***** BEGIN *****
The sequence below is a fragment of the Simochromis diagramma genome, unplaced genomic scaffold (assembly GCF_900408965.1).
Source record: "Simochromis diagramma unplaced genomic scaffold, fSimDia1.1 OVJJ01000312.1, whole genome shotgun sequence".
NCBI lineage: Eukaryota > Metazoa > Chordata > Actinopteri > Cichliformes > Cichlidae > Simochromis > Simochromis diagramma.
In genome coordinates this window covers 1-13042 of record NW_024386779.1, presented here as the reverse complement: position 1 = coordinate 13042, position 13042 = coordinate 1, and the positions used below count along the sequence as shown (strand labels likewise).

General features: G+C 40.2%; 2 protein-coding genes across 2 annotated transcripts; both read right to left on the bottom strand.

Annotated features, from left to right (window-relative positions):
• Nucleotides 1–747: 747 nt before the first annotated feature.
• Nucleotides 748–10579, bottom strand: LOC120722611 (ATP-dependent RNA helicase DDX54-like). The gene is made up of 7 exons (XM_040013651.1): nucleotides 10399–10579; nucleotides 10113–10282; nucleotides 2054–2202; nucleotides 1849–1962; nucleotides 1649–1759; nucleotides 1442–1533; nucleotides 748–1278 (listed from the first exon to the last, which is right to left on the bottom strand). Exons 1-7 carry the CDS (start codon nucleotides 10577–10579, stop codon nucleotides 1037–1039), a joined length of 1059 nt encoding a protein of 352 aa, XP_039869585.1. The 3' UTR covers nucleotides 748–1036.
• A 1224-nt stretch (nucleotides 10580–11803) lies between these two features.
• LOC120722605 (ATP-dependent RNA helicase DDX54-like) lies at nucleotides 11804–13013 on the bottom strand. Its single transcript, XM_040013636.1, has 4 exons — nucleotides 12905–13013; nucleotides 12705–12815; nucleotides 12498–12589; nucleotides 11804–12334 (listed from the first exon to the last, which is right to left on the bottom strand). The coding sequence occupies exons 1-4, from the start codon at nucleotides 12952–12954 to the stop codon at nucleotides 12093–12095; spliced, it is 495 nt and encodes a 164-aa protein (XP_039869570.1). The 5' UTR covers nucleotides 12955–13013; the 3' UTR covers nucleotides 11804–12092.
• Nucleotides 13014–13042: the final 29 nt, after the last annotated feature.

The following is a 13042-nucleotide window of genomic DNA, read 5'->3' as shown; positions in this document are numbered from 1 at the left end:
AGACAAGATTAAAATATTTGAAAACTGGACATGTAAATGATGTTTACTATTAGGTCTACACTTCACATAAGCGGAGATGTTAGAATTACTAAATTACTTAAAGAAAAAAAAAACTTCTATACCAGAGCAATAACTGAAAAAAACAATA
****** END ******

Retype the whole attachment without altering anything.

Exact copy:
The sequence below is a fragment of the Simochromis diagramma genome, unplaced genomic scaffold (assembly GCF_900408965.1).
Source record: "Simochromis diagramma unplaced genomic scaffold, fSimDia1.1 OVJJ01000312.1, whole genome shotgun sequence".
NCBI lineage: Eukaryota > Metazoa > Chordata > Actinopteri > Cichliformes > Cichlidae > Simochromis > Simochromis diagramma.
In genome coordinates this window covers 1-13042 of record NW_024386779.1, presented here as the reverse complement: position 1 = coordinate 13042, position 13042 = coordinate 1, and the positions used below count along the sequence as shown (strand labels likewise).

General features: G+C 40.2%; 2 protein-coding genes across 2 annotated transcripts; both read right to left on the bottom strand.

Annotated features, from left to right (window-relative positions):
• Nucleotides 1–747: 747 nt before the first annotated feature.
• Nucleotides 748–10579, bottom strand: LOC120722611 (ATP-dependent RNA helicase DDX54-like). The gene is made up of 7 exons (XM_040013651.1): nucleotides 10399–10579; nucleotides 10113–10282; nucleotides 2054–2202; nucleotides 1849–1962; nucleotides 1649–1759; nucleotides 1442–1533; nucleotides 748–1278 (listed from the first exon to the last, which is right to left on the bottom strand). Exons 1-7 carry the CDS (start codon nucleotides 10577–10579, stop codon nucleotides 1037–1039), a joined length of 1059 nt encoding a protein of 352 aa, XP_039869585.1. The 3' UTR covers nucleotides 748–1036.
• A 1224-nt stretch (nucleotides 10580–11803) lies between these two features.
• LOC120722605 (ATP-dependent RNA helicase DDX54-like) lies at nucleotides 11804–13013 on the bottom strand. Its single transcript, XM_040013636.1, has 4 exons — nucleotides 12905–13013; nucleotides 12705–12815; nucleotides 12498–12589; nucleotides 11804–12334 (listed from the first exon to the last, which is right to left on the bottom strand). The coding sequence occupies exons 1-4, from the start codon at nucleotides 12952–12954 to the stop codon at nucleotides 12093–12095; spliced, it is 495 nt and encodes a 164-aa protein (XP_039869570.1). The 5' UTR covers nucleotides 12955–13013; the 3' UTR covers nucleotides 11804–12092.
• Nucleotides 13014–13042: the final 29 nt, after the last annotated feature.

The following is a 13042-nucleotide window of genomic DNA, read 5'->3' as shown; positions in this document are numbered from 1 at the left end:
AGACAAGATTAAAATATTTGAAAACTGGACATGTAAATGATGTTTACTATTAGGTCTACACTTCACATAAGCGGAGATGTTAGAATTACTAAATTACTTAAAGAAAAAAAAAACTTCTATACCAGAGCAATAACTGAAAAAAACAATA